In the Know About IEPs
Principals must be conversant in special education terminology to collaborate with parents.
By Amanda Morin
Principal, January/February 2020. Volume 99, Number 3.
Consider this scenario: You’re sitting in a meeting concerning an individualized education program (IEP), and the discussion over placement or programming gets heated. You know it’s up to you to get things back on track. But where and how do you begin?
If you’re asking yourself that, you’re likely in good company. Principals who didn’t begin their career in special education might have limited training with IEPs.
An IEP lays out the program of special education instruction, supports, and services that students with disabilities will receive to make progress in school, and there’s a written legal document that outlines that program.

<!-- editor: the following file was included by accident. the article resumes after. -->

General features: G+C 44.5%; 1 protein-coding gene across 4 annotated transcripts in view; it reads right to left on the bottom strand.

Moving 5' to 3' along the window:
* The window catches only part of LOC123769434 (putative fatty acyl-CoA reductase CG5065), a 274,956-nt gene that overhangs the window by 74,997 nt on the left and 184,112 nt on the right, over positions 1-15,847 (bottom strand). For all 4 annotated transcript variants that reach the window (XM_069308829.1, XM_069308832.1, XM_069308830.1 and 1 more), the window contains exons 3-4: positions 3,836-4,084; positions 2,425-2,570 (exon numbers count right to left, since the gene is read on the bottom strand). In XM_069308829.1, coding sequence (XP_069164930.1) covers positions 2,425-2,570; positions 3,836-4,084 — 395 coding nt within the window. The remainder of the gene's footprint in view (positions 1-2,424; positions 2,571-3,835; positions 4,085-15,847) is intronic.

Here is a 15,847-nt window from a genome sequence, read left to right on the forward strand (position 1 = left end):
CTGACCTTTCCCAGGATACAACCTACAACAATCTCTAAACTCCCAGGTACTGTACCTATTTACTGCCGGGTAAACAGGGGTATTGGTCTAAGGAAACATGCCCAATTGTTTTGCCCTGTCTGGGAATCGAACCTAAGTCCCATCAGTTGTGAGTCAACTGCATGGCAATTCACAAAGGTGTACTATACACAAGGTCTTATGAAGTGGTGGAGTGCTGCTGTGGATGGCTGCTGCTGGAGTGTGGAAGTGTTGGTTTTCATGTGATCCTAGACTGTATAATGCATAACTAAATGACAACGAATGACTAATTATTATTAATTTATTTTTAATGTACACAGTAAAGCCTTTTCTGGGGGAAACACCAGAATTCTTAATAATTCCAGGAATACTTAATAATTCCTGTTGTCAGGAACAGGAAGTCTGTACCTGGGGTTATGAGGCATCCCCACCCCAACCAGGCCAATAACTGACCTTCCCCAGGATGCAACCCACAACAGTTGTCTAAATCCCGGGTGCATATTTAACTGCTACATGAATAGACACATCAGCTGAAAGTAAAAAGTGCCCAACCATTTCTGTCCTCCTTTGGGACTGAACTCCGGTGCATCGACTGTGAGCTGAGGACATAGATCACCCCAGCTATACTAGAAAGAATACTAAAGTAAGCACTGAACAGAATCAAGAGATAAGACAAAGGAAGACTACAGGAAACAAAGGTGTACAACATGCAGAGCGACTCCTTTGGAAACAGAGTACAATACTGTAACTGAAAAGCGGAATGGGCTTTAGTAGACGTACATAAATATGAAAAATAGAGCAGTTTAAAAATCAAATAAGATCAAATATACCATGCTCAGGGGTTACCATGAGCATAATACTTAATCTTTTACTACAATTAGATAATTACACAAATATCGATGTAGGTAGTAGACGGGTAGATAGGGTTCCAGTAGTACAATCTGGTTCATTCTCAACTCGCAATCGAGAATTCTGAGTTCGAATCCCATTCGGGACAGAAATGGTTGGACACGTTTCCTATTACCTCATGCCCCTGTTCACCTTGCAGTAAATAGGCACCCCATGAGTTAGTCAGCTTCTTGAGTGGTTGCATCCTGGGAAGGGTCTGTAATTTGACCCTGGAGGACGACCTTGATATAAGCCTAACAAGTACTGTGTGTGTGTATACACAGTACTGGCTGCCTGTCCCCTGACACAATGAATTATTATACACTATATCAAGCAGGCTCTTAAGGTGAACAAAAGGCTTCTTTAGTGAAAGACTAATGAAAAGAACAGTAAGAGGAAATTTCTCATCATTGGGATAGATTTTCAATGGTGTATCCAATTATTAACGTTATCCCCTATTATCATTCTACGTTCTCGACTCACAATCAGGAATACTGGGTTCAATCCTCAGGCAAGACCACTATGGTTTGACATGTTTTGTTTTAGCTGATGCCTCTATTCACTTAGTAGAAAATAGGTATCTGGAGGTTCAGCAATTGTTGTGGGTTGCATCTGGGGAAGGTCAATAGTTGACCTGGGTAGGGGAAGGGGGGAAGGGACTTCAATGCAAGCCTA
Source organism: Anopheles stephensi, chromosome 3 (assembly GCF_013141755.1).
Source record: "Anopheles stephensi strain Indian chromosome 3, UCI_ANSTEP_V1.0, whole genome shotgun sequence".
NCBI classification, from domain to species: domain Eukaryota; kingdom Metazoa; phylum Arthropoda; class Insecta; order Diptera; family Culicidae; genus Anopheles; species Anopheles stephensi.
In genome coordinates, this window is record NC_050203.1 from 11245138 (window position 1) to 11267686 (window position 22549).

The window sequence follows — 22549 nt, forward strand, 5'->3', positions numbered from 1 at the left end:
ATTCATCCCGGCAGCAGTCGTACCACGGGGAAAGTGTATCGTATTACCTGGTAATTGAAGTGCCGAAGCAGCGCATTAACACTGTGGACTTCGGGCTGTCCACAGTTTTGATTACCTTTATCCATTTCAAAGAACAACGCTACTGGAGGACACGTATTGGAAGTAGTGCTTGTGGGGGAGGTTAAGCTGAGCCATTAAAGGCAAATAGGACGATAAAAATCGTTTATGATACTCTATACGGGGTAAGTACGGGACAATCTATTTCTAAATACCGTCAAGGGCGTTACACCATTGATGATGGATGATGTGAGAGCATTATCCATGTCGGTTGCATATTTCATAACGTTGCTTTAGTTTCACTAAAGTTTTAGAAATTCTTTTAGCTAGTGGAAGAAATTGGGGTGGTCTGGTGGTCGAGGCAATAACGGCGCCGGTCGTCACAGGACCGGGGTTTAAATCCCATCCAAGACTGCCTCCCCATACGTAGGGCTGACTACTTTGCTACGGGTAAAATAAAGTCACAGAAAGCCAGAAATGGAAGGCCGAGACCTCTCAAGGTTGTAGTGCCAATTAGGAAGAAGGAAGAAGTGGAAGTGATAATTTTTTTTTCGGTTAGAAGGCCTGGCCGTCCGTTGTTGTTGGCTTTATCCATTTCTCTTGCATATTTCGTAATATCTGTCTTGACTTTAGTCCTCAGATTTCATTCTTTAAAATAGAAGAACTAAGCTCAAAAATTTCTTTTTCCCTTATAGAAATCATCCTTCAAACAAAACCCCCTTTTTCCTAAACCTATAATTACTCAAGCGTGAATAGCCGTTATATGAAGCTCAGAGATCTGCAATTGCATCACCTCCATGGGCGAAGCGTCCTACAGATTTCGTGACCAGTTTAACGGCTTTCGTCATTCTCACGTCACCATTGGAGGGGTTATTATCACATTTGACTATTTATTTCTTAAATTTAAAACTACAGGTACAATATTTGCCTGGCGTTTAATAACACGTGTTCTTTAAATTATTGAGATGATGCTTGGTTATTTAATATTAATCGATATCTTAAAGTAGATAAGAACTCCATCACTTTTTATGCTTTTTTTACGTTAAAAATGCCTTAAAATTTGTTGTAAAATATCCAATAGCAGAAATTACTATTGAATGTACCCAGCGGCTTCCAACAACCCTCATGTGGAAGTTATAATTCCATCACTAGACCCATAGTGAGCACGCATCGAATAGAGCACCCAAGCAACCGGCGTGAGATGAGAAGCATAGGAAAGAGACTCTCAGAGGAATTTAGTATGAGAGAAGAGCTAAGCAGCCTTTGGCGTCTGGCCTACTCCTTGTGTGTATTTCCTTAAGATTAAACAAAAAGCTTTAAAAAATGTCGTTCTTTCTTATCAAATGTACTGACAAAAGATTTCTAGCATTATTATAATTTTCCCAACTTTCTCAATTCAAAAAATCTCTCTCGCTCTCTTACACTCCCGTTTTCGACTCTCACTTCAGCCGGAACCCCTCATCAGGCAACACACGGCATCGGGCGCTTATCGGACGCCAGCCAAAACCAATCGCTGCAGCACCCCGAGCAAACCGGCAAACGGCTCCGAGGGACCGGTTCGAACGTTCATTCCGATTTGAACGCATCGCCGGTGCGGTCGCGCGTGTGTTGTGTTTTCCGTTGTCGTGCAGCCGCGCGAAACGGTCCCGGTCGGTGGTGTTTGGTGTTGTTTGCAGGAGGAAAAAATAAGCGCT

Creating an IEP is a collaborative process between the student’s parents or guardians and the school. It can also be an intimidating and emotionally fraught experience for families who are probably already worried about their child.
As a school leader, facilitating a positive experience between parents and the school begins with you having a clearer understanding of the process. Here are four ways to begin:
1. Be familiar with the language of special education. Familiarizing yourself with common terminology and basic principles can help you work confidently with staff and parents. Brush up on these key terms:
IDEA: The Individuals with Disabilities Education Act (IDEA)—the federal law that governs special education—is vast. In addition to outlining the processes for identifying, evaluating, and serving students with disabilities, it also outlines the legal obligations of schools and details the rights of parents in a section known as “procedural safeguards.”